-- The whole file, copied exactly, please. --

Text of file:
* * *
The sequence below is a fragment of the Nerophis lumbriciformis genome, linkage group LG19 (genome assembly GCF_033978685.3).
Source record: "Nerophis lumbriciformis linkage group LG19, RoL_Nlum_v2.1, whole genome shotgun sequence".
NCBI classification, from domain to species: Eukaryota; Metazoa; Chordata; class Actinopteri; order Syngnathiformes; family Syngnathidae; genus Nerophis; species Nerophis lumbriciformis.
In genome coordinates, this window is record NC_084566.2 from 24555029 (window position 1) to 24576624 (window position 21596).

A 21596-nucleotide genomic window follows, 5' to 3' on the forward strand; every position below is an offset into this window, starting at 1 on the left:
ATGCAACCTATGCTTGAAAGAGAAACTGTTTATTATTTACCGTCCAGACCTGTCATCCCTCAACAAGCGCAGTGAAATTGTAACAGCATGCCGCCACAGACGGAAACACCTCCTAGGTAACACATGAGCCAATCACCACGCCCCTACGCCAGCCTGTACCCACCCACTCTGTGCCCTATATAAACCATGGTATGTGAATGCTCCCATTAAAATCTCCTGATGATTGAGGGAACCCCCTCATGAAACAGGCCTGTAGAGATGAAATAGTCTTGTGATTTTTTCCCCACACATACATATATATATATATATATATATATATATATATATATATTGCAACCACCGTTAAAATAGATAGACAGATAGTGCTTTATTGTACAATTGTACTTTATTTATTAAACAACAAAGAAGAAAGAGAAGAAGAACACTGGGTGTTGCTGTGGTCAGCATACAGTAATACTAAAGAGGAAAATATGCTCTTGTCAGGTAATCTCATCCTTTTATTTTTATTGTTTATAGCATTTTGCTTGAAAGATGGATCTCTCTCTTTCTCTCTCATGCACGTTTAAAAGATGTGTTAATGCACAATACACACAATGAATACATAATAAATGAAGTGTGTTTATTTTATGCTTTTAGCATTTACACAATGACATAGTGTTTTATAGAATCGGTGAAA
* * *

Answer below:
The sequence below is a fragment of the Nerophis lumbriciformis genome, linkage group LG19 (genome assembly GCF_033978685.3).
Source record: "Nerophis lumbriciformis linkage group LG19, RoL_Nlum_v2.1, whole genome shotgun sequence".
NCBI classification, from domain to species: Eukaryota; Metazoa; Chordata; class Actinopteri; order Syngnathiformes; family Syngnathidae; genus Nerophis; species Nerophis lumbriciformis.
In genome coordinates, this window is record NC_084566.2 from 24555029 (window position 1) to 24576624 (window position 21596).

A 21596-nucleotide genomic window follows, 5' to 3' on the forward strand; every position below is an offset into this window, starting at 1 on the left:
ATGCAACCTATGCTTGAAAGAGAAACTGTTTATTATTTACCGTCCAGACCTGTCATCCCTCAACAAGCGCAGTGAAATTGTAACAGCATGCCGCCACAGACGGAAACACCTCCTAGGTAACACATGAGCCAATCACCACGCCCCTACGCCAGCCTGTACCCACCCACTCTGTGCCCTATATAAACCATGGTATGTGAATGCTCCCATTAAAATCTCCTGATGATTGAGGGAACCCCCTCATGAAACAGGCCTGTAGAGATGAAATAGTCTTGTGATTTTTTCCCCACACATACATATATATATATATATATATATATATATATATATATATTGCAACCACCGTTAAAATAGATAGACAGATAGTGCTTTATTGTACAATTGTACTTTATTTATTAAACAACAAAGAAGAAAGAGAAGAAGAACACTGGGTGTTGCTGTGGTCAGCATACAGTAATACTAAAGAGGAAAATATGCTCTTGTCAGGTAATCTCATCCTTTTATTTTTATTGTTTATAGCATTTTGCTTGAAAGATGGATCTCTCTCTTTCTCTCTCATGCACGTTTAAAAGATGTGTTAATGCACAATACACACAATGAATACATAATAAATGAAGTGTGTTTATTTTATGCTTTTAGCATTTACACAATGACATAGTGTTTTATAGAATCGGTGAAA